Commonly Confused Skin Conditions

Commonly Confused Skin Conditions | Spectrum Dermatology, Scottsdale

Commonly Confused Skin Conditions

There are more than 3,000 skin conditions, so it is very easy to confuse them unless you are a dermatologist. Spectrum Dermatology offers both medical and cosmetic dermatological care, and the first step is ensuring you have a correct diagnosis. Most people have seen a spot or blemish and tried to figure out if it was acne, a clogged pore, sun damage, or a rash. Of course, there’s also the propensity to automatically worry that any suspicious, new spot might be something dangerous—like cancer. Trying to treat a skin condition yourself at home can actually exacerbate the condition or make it more difficult to treat when you see the dermatologist. Any time you see something new or strange on your skin, the best thing you can do is schedule an appointment with your dermatologist.

Not every skin cancer presents as a perfect model of the ABDCEs of suspicious moles. In fact, basal cell carcinoma (BCC) often looks like a little blemish. It is the most common type of skin cancer in the United States, with 20 percent of people having at least one BCC instance in their lifetime (as reported by the Skin Cancer Foundation). In many cases, BCC begins as a little pink bump that is easily confused with acne. This is just one reason why it’s recommended that everyone schedule an annual skin exam. You should also schedule an appointment if you have a new spot for over three weeks, or if it is growing or bleeding.

What’s this Spot?

Rosacea is another skin condition that is regularly confused with acne. Almost everyone knows what acne is and most of us have had it at some point in our lives. However, rosacea isn’t as well-known, although over 16 million people in the U.S. have it. Rosacea is a type of chronic skin condition that occurs on the face. The most common signs are skin sensitivity and redness. The severity of the blushing varies person to person, and it can certainly look like a case of acne to the untrained eye.

Unfortunately, acne treatments can actually make rosacea worse and lead to a vicious cycle. If you try to self-treat thinking that rosacea is acne, it can put your skin in a tough situation. Any time you have a skin concern, see your dermatologist first. Since there are thousands of potential skin issues, it’s very likely you will misdiagnose yourself.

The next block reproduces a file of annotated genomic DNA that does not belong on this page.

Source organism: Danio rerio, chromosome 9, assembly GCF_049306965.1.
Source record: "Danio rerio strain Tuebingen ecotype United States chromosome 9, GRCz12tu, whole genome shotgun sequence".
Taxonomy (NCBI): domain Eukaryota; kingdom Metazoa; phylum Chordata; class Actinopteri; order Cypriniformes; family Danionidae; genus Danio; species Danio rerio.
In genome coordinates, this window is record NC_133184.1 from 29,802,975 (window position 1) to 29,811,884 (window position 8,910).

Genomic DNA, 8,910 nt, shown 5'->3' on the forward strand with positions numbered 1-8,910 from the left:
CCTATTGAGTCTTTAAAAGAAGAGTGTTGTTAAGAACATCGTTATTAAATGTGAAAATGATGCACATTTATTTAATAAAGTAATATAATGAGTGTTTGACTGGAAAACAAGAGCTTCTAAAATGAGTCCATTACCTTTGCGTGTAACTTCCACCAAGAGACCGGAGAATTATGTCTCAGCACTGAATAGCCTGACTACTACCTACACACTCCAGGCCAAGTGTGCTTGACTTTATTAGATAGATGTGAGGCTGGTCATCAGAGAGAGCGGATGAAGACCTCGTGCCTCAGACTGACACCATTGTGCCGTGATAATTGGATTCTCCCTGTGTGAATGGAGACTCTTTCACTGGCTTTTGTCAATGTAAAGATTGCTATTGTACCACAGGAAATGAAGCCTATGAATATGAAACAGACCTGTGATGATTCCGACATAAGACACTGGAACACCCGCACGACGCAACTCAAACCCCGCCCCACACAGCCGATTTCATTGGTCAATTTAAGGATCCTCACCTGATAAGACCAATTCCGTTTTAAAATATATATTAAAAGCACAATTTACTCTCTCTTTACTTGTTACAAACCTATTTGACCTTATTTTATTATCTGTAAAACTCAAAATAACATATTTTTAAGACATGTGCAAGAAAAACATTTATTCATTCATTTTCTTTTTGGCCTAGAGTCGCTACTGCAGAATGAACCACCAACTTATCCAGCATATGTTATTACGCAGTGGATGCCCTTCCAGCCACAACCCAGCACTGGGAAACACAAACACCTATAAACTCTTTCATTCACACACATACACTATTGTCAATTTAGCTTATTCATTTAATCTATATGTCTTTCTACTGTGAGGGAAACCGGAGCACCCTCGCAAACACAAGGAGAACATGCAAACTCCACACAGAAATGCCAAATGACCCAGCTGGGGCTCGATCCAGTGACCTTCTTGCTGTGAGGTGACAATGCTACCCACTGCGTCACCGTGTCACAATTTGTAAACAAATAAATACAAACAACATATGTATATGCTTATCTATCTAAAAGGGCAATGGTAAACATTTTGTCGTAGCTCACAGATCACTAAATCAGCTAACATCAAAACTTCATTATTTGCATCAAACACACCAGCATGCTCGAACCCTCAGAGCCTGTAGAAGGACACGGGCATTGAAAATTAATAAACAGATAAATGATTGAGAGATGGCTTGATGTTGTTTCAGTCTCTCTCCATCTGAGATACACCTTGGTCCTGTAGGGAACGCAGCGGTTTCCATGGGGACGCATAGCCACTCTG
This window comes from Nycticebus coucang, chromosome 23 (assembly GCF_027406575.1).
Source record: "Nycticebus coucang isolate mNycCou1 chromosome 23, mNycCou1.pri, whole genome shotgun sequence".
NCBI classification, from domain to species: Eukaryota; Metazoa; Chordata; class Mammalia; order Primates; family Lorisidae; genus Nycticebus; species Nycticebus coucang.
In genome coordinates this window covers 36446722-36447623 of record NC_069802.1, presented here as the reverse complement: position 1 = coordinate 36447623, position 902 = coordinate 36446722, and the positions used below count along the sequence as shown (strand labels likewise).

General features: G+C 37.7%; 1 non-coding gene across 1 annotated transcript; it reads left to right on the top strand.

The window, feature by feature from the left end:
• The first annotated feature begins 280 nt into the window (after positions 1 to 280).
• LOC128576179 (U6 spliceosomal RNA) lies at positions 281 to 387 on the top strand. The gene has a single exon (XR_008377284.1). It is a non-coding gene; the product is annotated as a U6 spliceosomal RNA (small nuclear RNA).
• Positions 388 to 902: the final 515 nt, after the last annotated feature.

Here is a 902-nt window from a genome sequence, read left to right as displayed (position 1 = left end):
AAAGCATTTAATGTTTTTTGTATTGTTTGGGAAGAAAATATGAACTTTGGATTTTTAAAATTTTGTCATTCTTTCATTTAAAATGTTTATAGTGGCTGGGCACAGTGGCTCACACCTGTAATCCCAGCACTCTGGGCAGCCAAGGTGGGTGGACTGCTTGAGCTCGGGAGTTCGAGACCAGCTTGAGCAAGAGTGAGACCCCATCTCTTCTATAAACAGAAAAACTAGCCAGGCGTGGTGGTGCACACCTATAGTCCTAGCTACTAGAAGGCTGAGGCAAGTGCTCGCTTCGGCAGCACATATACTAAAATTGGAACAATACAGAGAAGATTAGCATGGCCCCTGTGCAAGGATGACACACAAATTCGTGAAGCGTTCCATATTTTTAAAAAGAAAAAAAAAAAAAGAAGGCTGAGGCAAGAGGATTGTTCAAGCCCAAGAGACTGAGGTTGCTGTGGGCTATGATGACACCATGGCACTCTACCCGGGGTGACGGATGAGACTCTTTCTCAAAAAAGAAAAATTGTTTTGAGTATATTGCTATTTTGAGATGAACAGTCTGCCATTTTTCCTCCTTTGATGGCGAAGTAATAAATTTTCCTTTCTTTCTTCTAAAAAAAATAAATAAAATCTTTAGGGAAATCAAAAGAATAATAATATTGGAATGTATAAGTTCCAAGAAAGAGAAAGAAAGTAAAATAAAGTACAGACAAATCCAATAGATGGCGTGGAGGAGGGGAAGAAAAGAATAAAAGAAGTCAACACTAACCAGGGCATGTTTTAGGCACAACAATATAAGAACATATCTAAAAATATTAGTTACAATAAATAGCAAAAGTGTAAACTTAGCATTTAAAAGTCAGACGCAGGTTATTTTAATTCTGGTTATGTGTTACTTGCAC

Skin Care and Psoriasis or Eczema

Is that a dry and flaky scalp, or is it actually psoriasis? It is impossible to tell unless you’re a dermatologist. Psoriasis is a condition where the immune system attacks the skin. Remember that the skin is an organ and that sometimes it doesn’t interact well with other facets of the body. Worse, nobody is exactly sure what causes psoriasis. There is no cure, but there are treatments to lessen the symptoms if you have the right diagnosis. A dermatologist can offer a prescription to help reduce inflammation and increase your comfort. Psoriasis can also occur anywhere on the body, not just the scalp. However, mistaking it for dandruff or a dry scalp when it occurs on the head is a very common occurrence.

Eczema is another tricky yet common condition that is routinely misdiagnosed by non-professionals. This is an inflammatory condition where the skin develops tiny cracks that lead to dehydration. Unfortunately, it’s also regularly confused with ring worm. Ring worm is a fungal infection and very different than eczema. Some people quickly apply an anti-fungal cream to their eczema, which can make the condition even worse.

Keep Your Skin in the Clear

Folliculitis is a very common occurrence and happens when the hair follicles are swollen due to yeast or bacteria. These little bumps can appear anywhere you have hair, but are especially common on the limbs, buttocks, and neck. They can be easily confused with acne or body acne, but will not respond to any kind of acne medication. Instead, they can be soothed with the care of a dermatologist, and discussing ways to avoid folliculitis with a professional is important.

Another possibility of bigger bumps on the skin is caused by specific bacteria. Although everyone has Staphylococcus aureus on their body, when this bacteria infects an open wound or clogged pore it can cause inflammation that can be annoying and painful. It’s important to remember that these infections require proper treatment—not acne medication.

If you have a question or concern about your skin, save time and trouble by talking to a dermatologist first. Call Spectrum Dermatology today at (480) 948-8400.